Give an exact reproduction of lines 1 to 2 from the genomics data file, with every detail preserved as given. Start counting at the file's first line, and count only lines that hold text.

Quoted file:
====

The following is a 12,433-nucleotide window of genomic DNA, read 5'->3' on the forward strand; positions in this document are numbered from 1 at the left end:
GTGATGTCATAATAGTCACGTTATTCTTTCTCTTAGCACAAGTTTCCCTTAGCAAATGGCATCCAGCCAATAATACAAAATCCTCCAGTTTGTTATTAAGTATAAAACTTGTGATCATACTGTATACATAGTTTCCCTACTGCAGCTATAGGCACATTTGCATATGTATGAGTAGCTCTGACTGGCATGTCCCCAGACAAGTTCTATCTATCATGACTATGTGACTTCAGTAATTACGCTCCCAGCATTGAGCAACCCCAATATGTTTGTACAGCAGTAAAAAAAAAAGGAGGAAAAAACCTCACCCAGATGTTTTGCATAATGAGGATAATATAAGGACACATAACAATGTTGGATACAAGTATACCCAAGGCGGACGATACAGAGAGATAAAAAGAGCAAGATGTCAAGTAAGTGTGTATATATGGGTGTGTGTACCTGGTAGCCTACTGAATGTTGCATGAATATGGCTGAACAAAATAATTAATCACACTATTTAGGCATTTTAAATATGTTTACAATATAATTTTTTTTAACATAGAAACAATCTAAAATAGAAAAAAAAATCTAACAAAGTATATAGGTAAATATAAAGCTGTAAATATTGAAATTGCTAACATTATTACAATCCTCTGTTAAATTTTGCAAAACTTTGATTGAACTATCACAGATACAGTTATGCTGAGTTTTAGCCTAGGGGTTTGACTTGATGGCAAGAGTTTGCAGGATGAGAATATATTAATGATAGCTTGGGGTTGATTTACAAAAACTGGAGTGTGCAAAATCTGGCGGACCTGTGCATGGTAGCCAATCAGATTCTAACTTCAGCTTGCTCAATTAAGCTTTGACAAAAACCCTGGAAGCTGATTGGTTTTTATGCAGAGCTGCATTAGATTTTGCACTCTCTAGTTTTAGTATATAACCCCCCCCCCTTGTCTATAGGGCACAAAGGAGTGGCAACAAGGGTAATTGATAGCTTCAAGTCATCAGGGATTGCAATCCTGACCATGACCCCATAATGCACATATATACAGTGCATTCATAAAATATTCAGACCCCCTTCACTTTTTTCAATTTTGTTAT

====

The following is a 12,433-nucleotide window of genomic DNA, read 5'->3' on the forward strand; positions in this document are numbered from 1 at the left end:
GTGATGTCATAATAGTCACGTTATTCTTTCTCTTAGCACAAGTTTCCCTTAGCAAATGGCATCCAGCCAATAATACAAAATCCTCCAGTTTGTTATTAAGTATAAAACTTGTGATCATACTGTATACATAGTTTCCCTACTGCAGCTATAGGCACATTTGCATATGTATGAGTAGCTCTGACTGGCATGTCCCCAGACAAGTTCTATCTATCATGACTATGTGACTTCAGTAATTACGCTCCCAGCATTGAGCAACCCCAATATGTTTGTACAGCAGTAAAAAAAAAAGGAGGAAAAAACCTCACCCAGATGTTTTGCATAATGAGGATAATATAAGGACACATAACAATGTTGGATACAAGTATACCCAAGGCGGACGATACAGAGAGATAAAAAGAGCAAGATGTCAAGTAAGTGTGTATATATGGGTGTGTGTACCTGGTAGCCTACTGAATGTTGCATGAATATGGCTGAACAAAATAATTAATCACACTATTTAGGCATTTTAAATATGTTTACAATATAATTTTTTTTAACATAGAAACAATCTAAAATAGAAAAAAAAATCTAACAAAGTATATAGGTAAATATAAAGCTGTAAATATTGAAATTGCTAACATTATTACAATCCTCTGTTAAATTTTGCAAAACTTTGATTGAACTATCACAGATACAGTTATGCTGAGTTTTAGCCTAGGGGTTTGACTTGATGGCAAGAGTTTGCAGGATGAGAATATATTAATGATAGCTTGGGGTTGATTTACAAAAACTGGAGTGTGCAAAATCTGGCGGACCTGTGCATGGTAGCCAATCAGATTCTAACTTCAGCTTGCTCAATTAAGCTTTGACAAAAACCCTGGAAGCTGATTGGTTTTTATGCAGAGCTGCATTAGATTTTGCACTCTCTAGTTTTAGTATATAACCCCCCCCCCTTGTCTATAGGGCACAAAGGAGTGGCAACAAGGGTAATTGATAGCTTCAAGTCATCAGGGATTGCAATCCTGACCATGACCCCATAATGCACATATATACAGTGCATTCATAAAATATTCAGACCCCCTTCACTTTTTTCAATTTTGTTAT